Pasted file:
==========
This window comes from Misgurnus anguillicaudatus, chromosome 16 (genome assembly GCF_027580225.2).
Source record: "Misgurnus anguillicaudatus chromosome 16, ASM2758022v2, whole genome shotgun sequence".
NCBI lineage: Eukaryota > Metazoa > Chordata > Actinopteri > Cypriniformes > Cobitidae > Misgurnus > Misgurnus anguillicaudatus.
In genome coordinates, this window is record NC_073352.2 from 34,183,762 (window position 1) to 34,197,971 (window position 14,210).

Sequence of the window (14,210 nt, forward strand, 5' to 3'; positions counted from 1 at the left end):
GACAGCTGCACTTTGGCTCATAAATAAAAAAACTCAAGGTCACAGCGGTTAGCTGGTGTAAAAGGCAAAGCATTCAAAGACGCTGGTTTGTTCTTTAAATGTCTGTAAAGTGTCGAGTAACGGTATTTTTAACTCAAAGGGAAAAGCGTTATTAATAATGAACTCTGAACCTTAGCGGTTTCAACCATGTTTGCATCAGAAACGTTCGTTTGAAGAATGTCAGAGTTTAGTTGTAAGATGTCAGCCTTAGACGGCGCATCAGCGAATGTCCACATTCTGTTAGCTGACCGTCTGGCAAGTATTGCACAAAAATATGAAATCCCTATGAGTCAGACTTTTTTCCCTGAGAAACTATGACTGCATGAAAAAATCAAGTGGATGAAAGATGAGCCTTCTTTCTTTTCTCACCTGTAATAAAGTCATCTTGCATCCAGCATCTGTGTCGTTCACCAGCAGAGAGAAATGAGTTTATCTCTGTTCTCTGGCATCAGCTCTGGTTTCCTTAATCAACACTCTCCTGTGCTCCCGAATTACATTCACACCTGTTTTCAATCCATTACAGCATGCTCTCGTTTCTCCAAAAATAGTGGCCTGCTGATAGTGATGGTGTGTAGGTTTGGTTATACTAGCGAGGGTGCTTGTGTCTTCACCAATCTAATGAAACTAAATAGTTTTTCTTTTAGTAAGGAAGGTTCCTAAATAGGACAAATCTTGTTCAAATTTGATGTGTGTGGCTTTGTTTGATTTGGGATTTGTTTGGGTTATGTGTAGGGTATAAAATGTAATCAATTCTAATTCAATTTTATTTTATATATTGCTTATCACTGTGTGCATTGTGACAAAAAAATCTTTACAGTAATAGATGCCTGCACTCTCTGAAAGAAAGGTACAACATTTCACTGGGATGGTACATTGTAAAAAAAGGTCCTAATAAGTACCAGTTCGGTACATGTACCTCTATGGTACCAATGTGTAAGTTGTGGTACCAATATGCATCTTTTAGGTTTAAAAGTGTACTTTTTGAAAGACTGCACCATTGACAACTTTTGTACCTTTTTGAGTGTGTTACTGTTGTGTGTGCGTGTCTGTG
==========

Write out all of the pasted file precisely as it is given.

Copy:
This window comes from Misgurnus anguillicaudatus, chromosome 16 (genome assembly GCF_027580225.2).
Source record: "Misgurnus anguillicaudatus chromosome 16, ASM2758022v2, whole genome shotgun sequence".
NCBI lineage: Eukaryota > Metazoa > Chordata > Actinopteri > Cypriniformes > Cobitidae > Misgurnus > Misgurnus anguillicaudatus.
In genome coordinates, this window is record NC_073352.2 from 34,183,762 (window position 1) to 34,197,971 (window position 14,210).

Sequence of the window (14,210 nt, forward strand, 5' to 3'; positions counted from 1 at the left end):
GACAGCTGCACTTTGGCTCATAAATAAAAAAACTCAAGGTCACAGCGGTTAGCTGGTGTAAAAGGCAAAGCATTCAAAGACGCTGGTTTGTTCTTTAAATGTCTGTAAAGTGTCGAGTAACGGTATTTTTAACTCAAAGGGAAAAGCGTTATTAATAATGAACTCTGAACCTTAGCGGTTTCAACCATGTTTGCATCAGAAACGTTCGTTTGAAGAATGTCAGAGTTTAGTTGTAAGATGTCAGCCTTAGACGGCGCATCAGCGAATGTCCACATTCTGTTAGCTGACCGTCTGGCAAGTATTGCACAAAAATATGAAATCCCTATGAGTCAGACTTTTTTCCCTGAGAAACTATGACTGCATGAAAAAATCAAGTGGATGAAAGATGAGCCTTCTTTCTTTTCTCACCTGTAATAAAGTCATCTTGCATCCAGCATCTGTGTCGTTCACCAGCAGAGAGAAATGAGTTTATCTCTGTTCTCTGGCATCAGCTCTGGTTTCCTTAATCAACACTCTCCTGTGCTCCCGAATTACATTCACACCTGTTTTCAATCCATTACAGCATGCTCTCGTTTCTCCAAAAATAGTGGCCTGCTGATAGTGATGGTGTGTAGGTTTGGTTATACTAGCGAGGGTGCTTGTGTCTTCACCAATCTAATGAAACTAAATAGTTTTTCTTTTAGTAAGGAAGGTTCCTAAATAGGACAAATCTTGTTCAAATTTGATGTGTGTGGCTTTGTTTGATTTGGGATTTGTTTGGGTTATGTGTAGGGTATAAAATGTAATCAATTCTAATTCAATTTTATTTTATATATTGCTTATCACTGTGTGCATTGTGACAAAAAAATCTTTACAGTAATAGATGCCTGCACTCTCTGAAAGAAAGGTACAACATTTCACTGGGATGGTACATTGTAAAAAAAGGTCCTAATAAGTACCAGTTCGGTACATGTACCTCTATGGTACCAATGTGTAAGTTGTGGTACCAATATGCATCTTTTAGGTTTAAAAGTGTACTTTTTGAAAGACTGCACCATTGACAACTTTTGTACCTTTTTGAGTGTGTTACTGTTGTGTGTGCGTGTCTGTG